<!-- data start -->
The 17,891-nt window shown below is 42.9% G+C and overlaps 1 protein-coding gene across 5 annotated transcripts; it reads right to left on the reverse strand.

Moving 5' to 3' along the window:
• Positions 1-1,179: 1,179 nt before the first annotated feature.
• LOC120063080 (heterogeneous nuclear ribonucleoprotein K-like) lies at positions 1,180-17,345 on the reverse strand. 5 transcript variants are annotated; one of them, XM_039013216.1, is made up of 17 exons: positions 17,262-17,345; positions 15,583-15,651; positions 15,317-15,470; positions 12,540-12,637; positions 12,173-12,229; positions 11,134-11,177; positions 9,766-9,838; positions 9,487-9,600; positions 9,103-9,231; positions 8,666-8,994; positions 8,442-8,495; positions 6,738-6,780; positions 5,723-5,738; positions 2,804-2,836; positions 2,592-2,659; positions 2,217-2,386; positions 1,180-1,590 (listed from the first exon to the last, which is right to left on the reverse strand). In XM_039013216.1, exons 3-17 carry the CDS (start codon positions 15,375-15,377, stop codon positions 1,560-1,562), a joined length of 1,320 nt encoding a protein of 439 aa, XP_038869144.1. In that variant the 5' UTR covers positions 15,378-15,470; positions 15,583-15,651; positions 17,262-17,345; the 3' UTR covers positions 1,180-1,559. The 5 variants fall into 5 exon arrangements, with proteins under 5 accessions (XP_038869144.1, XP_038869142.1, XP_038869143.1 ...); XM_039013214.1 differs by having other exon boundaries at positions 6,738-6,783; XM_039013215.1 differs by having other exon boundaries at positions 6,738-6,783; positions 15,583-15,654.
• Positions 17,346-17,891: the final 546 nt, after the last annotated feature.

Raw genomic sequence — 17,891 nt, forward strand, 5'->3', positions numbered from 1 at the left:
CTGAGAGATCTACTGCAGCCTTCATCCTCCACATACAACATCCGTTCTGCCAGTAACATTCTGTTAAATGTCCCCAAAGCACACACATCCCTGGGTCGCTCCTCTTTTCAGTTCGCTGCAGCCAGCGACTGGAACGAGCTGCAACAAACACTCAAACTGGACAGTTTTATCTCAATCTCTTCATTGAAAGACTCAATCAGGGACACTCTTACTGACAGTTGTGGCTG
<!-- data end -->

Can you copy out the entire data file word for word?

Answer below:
The 17,891-nt window shown below is 42.9% G+C and overlaps 1 protein-coding gene across 5 annotated transcripts; it reads right to left on the reverse strand.

Moving 5' to 3' along the window:
• Positions 1-1,179: 1,179 nt before the first annotated feature.
• LOC120063080 (heterogeneous nuclear ribonucleoprotein K-like) lies at positions 1,180-17,345 on the reverse strand. 5 transcript variants are annotated; one of them, XM_039013216.1, is made up of 17 exons: positions 17,262-17,345; positions 15,583-15,651; positions 15,317-15,470; positions 12,540-12,637; positions 12,173-12,229; positions 11,134-11,177; positions 9,766-9,838; positions 9,487-9,600; positions 9,103-9,231; positions 8,666-8,994; positions 8,442-8,495; positions 6,738-6,780; positions 5,723-5,738; positions 2,804-2,836; positions 2,592-2,659; positions 2,217-2,386; positions 1,180-1,590 (listed from the first exon to the last, which is right to left on the reverse strand). In XM_039013216.1, exons 3-17 carry the CDS (start codon positions 15,375-15,377, stop codon positions 1,560-1,562), a joined length of 1,320 nt encoding a protein of 439 aa, XP_038869144.1. In that variant the 5' UTR covers positions 15,378-15,470; positions 15,583-15,651; positions 17,262-17,345; the 3' UTR covers positions 1,180-1,559. The 5 variants fall into 5 exon arrangements, with proteins under 5 accessions (XP_038869144.1, XP_038869142.1, XP_038869143.1 ...); XM_039013214.1 differs by having other exon boundaries at positions 6,738-6,783; XM_039013215.1 differs by having other exon boundaries at positions 6,738-6,783; positions 15,583-15,654.
• Positions 17,346-17,891: the final 546 nt, after the last annotated feature.

Raw genomic sequence — 17,891 nt, forward strand, 5'->3', positions numbered from 1 at the left:
CTGAGAGATCTACTGCAGCCTTCATCCTCCACATACAACATCCGTTCTGCCAGTAACATTCTGTTAAATGTCCCCAAAGCACACACATCCCTGGGTCGCTCCTCTTTTCAGTTCGCTGCAGCCAGCGACTGGAACGAGCTGCAACAAACACTCAAACTGGACAGTTTTATCTCAATCTCTTCATTGAAAGACTCAATCAGGGACACTCTTACTGACAGTTGTGGCTG